Posted by : attorney stevelee

A High Profile Multi-Car Accident Highlights the Difficulty Assigning Liability

On February 7, 2015, a fatal accident involving four cars occurred in Malibu, California. While multi-car accidents are alarmingly common, this particular accident drew a lot of attention at the time due to one of the involved drivers: Caitlyn (then known as Bruce) Jenner.

What We Have Learned Since the Incident

Ms. Jenner’s Cadillac Escalade (which was towing an ATV at the time) struck a Lexus sedan driven by a woman named Kim Howe. A second earlier, that Lexus had rear-ended a Toyota Prius that was ahead of it. Jenner’s rear-ending of the Lexus caused Howe to be pushed into oncoming traffic, whereupon she was fatally struck by an oncoming Hummer SUV.

The initial investigation into the collision proved that Jenner was going too fast for the road conditions (the streets were wet from a heavy rain), and may have been able to prevent the fatality if she could have put her brakes on earlier. However, due to the fact that the collision involved multi-impact points (Howe struck the Prius, Jenner struck Howe, and the Hummer struck Howe), liability over who was actually responsible for the accident was somewhat confused.

In September 2015, it was decided that although Jenner had been driving recklessly for conditions, it couldn’t be proven that her driving directly resulted in the fatal collision. As such, she was not charged with misdemeanor vehicular manslaughter. However, even though she wasn’t charged, her involvement with the collision has since created fodder for a host of issues ranging from jokes (remember the Golden Globes?) to lawsuits, to a change in how we perceive liability in multi-car accidents.

Multi-Vehicle Liability

In every state, drivers are required to follow cars at a safe distance that allows for stopping. In rear-end accidents, typically the trailing driver is found at fault as he should have had enough stopping distance to avoid a collision. However, multi-car collisions aren’t that straightforward; it can be very challenging to limit liability and negligence to just one person. A team of investigators and attorneys are needed to thoroughly analyze the crash data and determine who—if anyone—singlehandedly caused the crash.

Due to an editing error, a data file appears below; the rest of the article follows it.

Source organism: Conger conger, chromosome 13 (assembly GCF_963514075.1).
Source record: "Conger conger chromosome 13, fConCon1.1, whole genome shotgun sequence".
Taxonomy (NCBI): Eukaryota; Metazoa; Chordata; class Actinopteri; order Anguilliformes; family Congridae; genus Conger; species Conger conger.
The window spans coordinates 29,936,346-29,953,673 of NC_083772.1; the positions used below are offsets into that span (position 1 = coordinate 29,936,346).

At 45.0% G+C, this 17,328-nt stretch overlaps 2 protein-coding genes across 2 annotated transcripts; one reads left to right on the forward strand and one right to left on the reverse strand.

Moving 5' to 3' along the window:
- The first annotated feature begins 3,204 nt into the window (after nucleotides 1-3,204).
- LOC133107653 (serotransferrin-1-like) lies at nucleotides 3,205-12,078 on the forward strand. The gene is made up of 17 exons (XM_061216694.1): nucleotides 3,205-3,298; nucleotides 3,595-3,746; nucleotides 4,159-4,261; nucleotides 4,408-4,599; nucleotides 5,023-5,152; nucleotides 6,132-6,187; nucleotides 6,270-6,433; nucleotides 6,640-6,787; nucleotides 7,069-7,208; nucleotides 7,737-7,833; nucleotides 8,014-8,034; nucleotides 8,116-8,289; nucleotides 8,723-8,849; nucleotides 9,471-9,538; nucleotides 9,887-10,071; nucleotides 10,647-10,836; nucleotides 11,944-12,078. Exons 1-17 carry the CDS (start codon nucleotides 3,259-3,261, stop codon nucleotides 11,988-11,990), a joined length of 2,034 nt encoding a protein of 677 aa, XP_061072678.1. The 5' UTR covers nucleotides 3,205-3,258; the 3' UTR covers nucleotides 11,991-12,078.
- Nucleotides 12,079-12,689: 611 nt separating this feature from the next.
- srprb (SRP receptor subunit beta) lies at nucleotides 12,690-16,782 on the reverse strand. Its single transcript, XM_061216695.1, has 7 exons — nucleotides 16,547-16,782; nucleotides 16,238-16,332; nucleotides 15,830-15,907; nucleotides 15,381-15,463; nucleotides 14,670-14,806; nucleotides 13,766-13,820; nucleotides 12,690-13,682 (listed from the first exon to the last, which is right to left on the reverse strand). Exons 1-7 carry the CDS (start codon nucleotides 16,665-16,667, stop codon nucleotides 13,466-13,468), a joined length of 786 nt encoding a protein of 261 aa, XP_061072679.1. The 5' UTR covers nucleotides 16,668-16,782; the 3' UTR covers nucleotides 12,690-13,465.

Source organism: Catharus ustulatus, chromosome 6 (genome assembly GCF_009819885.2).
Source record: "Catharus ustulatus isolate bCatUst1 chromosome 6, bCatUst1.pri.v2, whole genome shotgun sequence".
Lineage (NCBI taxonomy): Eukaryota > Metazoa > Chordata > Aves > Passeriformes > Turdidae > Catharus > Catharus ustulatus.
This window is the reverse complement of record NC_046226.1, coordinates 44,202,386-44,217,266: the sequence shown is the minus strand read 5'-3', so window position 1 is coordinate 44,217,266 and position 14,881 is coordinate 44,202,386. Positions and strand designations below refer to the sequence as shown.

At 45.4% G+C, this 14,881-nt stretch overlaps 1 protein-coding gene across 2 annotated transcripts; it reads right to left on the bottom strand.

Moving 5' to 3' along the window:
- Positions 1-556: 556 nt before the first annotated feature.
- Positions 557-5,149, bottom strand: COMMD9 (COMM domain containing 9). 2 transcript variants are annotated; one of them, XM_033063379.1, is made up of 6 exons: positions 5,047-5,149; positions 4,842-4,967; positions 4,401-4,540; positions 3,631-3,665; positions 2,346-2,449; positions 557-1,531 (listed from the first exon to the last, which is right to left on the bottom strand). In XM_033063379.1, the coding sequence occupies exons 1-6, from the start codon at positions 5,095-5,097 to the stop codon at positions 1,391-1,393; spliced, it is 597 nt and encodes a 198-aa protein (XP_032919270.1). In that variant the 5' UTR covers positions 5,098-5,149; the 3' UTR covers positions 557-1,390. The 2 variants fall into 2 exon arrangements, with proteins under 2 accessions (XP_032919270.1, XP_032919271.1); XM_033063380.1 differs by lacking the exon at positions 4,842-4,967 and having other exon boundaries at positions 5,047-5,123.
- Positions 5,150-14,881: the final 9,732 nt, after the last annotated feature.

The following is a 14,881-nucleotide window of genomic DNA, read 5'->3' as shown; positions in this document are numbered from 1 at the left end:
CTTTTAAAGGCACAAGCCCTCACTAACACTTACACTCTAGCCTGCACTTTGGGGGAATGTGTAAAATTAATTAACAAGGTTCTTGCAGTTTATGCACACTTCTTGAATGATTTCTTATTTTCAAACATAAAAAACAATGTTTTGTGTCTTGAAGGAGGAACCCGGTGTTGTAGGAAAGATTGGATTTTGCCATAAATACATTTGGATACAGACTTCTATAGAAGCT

In the case of the Jenner collision, there are several conjectures that could explain how the accident occurred and who was at fault:

  • Front car liability. Perhaps the Prius irresponsibly slammed on the brakes without warning. Perhaps the brake lights were inoperable. Since Howe had no warning of the stop, she can not be held responsible for the initial collision. Jenner can’t be held responsible for hitting Howe, as she too wouldn’t have had time to slam on her brakes.
  • Middle car liability. We’ve already stated that in most rear-end collisions the trailing car is found to be liable. Because California, like Texas, follows the comparative negligence law, liability would ordinarily be split between Howe and Jenner as they should have both had the time (and distance) to stop before a collision occurred.
  • Multiple car liability. Perhaps all cars were responsible as a result of speeding and lack of attention. If the Prius (front car) was acting erratically, Howe and Jenner (the middle and back cars) were speeding or following too closely, and the Hummer (oncoming traffic) was going too fast, everyone involved could be considered partially liable for the outcome of the accident.
  • No liability. In some cases, liability can’t be determined because of the circumstances. The death of Mrs. Howe eliminates information on what may have caused her to rear-end the Prius, and the poor weather could be considered the contributing factor. Sometimes accidents don’t have anyone at fault: even though everyone exercised reasonable judgment in the circumstances, tragedy still happened.

Protecting Yourself From Confused Liability

So what does this muddle over liability mean for you? It means that, after a collision, you need a dependable attorney to investigate and discover who truly is responsible for your injuries. With over 35 years’ worth of experience in car accident injury claims, we’re not only prepared to fight for you, we’re eager to fight for you.

Put our contact information in your phone right now to avoid losing any time after an accident. The name is Steve Lee and the number is 713-921-4171. Hopefully, you’ll never have to use this information…but if you do, you’ll be prepared to get the right guidance and help as quickly as possible.

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